when the client wants all rights to a photo
Hey Jim. I was just recently considering some pricing options. Living in LA at the moment, there seems to be an abundance of people willing to work for peanuts.
How does one calculate a reasonable price when freelancing for commercial photography and selling off the rights to a photo(s)? Sure we charge for our time and a final product with limited use, but what about selling off the rights to the photo forever? How much of a premium should we put on this?
If you’ve read the comments you’ve also seen some valuable advice from Dan Heller, a man that has spent a great deal of time writing about this very subject. Dan is an expert on the industry and the photographic marketplace (and has written a number of books on the subject). I put myself in the category of “a photographer who has survived the school of hard knocks and is willing to share his personal experience”. From that vantage point I’d like to take a look at the questions posed by Rick.
Let’s go ahead and let the cat right out of the bag: I don’t know any simple, magical formulas for pricing. It’s taken me years of working for other photographers, working for myself and ongoing education and professional networking in order to develop my own methods. What I can do, though, is try and explain how I approach determining value. This involves figuring out just what the client is asking for, what they really need, what they’re willing to spend and what value I feel the image holds. To do this means we’ll be asking a number of questions.
Today we’ll try to determine what the client is asking for and what they really need. A key for you, the photographer, is to understand that additional rights and usage you license for your photography does provide value to the client, value that deserves to be compensated.
Rick already understands this, he knows that the client is receiving more value when they get more use of the images. But he probably has a client (like many of us do) that says “they want to own the photos and they don’t want to be bothered with licensing or usage”. The client wants to be free to use the images however they want, whenever they want. I understand their desire but now is the time to ask questions.
What does selling “all rights” mean? Selling all rights means I’m handing them the image and walking away. I no longer have any rights to that image for any use. For the vast majority of clients this will cost them a whole lot of money that they probably don’t want to spend. But if they really want to spend the money to “own the photographs”, we can come up with a price. What they really need can most likely be obtained more economically by granting more limited usage rights, I tell them. Would they like to save some money?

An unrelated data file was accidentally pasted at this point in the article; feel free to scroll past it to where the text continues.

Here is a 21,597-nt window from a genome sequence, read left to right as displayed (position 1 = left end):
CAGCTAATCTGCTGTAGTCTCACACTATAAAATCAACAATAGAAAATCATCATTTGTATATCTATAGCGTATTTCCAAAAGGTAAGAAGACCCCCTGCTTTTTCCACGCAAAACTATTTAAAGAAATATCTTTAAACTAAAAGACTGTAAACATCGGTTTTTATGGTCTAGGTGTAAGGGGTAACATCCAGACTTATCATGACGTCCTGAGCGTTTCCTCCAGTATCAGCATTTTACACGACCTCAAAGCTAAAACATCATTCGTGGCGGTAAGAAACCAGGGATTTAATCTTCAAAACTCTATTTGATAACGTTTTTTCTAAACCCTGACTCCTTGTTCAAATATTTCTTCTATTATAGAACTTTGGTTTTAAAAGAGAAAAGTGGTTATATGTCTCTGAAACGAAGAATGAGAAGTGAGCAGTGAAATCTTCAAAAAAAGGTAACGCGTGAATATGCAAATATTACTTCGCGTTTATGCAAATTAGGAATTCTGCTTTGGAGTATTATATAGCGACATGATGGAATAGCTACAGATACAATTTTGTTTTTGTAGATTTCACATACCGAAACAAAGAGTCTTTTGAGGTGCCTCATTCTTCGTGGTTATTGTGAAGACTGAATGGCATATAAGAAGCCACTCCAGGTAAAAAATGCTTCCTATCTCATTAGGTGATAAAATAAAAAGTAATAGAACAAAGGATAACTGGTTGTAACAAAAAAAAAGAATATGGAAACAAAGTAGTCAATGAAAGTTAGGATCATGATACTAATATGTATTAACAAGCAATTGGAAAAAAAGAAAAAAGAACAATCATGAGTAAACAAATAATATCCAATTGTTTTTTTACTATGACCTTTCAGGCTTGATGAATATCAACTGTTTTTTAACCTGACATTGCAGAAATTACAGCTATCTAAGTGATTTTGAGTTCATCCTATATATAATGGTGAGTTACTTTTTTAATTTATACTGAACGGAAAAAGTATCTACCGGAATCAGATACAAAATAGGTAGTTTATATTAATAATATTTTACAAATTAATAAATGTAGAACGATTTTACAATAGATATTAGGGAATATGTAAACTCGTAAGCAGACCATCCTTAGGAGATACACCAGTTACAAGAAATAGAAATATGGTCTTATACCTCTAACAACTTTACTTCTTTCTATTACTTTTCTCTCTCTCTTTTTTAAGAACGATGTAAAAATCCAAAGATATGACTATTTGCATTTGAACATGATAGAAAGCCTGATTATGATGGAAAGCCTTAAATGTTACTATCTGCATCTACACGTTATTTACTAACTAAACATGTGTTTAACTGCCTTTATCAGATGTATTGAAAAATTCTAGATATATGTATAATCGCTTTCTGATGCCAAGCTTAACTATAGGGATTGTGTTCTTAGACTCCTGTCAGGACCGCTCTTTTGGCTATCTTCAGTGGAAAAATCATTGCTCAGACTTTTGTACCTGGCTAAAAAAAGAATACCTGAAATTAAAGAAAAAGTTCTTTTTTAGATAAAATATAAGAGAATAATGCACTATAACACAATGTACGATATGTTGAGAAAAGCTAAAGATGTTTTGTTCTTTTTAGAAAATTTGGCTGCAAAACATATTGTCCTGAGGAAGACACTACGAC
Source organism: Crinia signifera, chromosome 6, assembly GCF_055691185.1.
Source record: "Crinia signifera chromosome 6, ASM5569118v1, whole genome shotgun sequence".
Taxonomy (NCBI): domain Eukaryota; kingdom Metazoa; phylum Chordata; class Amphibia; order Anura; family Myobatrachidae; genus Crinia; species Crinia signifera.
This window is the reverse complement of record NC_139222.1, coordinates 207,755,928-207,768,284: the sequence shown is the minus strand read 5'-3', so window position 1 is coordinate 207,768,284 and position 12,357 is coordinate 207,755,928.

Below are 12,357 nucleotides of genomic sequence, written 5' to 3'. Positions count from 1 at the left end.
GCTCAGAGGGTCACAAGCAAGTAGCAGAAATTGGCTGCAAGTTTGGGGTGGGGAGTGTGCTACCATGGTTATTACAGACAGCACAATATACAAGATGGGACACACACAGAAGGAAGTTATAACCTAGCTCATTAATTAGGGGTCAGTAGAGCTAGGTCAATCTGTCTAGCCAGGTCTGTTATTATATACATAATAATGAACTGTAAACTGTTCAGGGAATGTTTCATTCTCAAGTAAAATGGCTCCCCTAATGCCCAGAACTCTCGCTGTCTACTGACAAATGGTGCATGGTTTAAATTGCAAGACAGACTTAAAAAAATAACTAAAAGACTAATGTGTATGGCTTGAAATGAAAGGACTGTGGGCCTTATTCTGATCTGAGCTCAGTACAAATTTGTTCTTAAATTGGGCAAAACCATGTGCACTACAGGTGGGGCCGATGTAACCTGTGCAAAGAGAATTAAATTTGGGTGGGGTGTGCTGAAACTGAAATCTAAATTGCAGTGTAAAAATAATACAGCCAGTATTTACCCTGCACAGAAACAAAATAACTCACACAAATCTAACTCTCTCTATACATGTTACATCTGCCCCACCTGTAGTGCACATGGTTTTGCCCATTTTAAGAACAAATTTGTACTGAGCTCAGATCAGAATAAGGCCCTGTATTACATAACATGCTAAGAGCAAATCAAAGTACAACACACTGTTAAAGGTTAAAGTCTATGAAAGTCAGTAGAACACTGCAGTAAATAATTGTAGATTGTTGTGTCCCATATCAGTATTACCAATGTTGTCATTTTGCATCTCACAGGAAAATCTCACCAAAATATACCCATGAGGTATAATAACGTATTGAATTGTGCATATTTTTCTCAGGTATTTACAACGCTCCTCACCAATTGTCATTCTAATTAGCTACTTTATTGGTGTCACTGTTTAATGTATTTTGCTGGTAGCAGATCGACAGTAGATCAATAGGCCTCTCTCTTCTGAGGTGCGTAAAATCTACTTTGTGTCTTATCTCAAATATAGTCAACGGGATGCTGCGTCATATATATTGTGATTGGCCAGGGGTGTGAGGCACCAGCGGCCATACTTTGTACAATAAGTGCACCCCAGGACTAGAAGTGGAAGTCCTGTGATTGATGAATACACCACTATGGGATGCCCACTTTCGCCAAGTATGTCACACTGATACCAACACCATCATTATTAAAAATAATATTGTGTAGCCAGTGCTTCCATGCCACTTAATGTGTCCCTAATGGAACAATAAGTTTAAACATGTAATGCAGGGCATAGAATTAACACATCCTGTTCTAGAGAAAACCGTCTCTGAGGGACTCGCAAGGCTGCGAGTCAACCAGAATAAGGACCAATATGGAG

They’re probably becoming open to alternatives so let’s offer them a baby step. Let’s throw in the possibility of “unlimited usage” on the image. That means we still maintain ownership of the image but they can use it for whatever they want. Unlimited usage still carries a hefty price tag.
“So, you’ll be running this photo on the side of a taxi cab in Istanbul?”, I ask them. “And it will be in a newspaper ad in Asia?”.
“Uhhhh, no”, they respond. I then explain that I have to build that into the price for “all rights” and unlimited usage. My job is to consider every possible unlimited use for that photograph and build it into the price up front, since that’s what they’re telling me they want and need. At this point they’re beginning to understand that the photograph has increased value for each of the different ways it can be used.
“What do you think you’ll be using it for, then?”, I ask.
The response is usually something like, “well, we really only need it for the website and a brochure”.
“That’s going to be a whole lot more affordable than unlimited usage and it seems to be all you really need”, I acknowledge. “How about I give you a price for website and brochure use?”. In addition to where the image will be used, we’ll also set a time limit for the usage and the geographic area where it will be used. This affects pricing, also.
How much value does each additional use add? That depends on some different factors. Next Wednesday we’ll look at the next step, the fact that all clients aren’t created equal. Are they an international corporation selling consumer products or a small, local manufacturer selling business to business? By asking more questions we can get another step closer to determining value.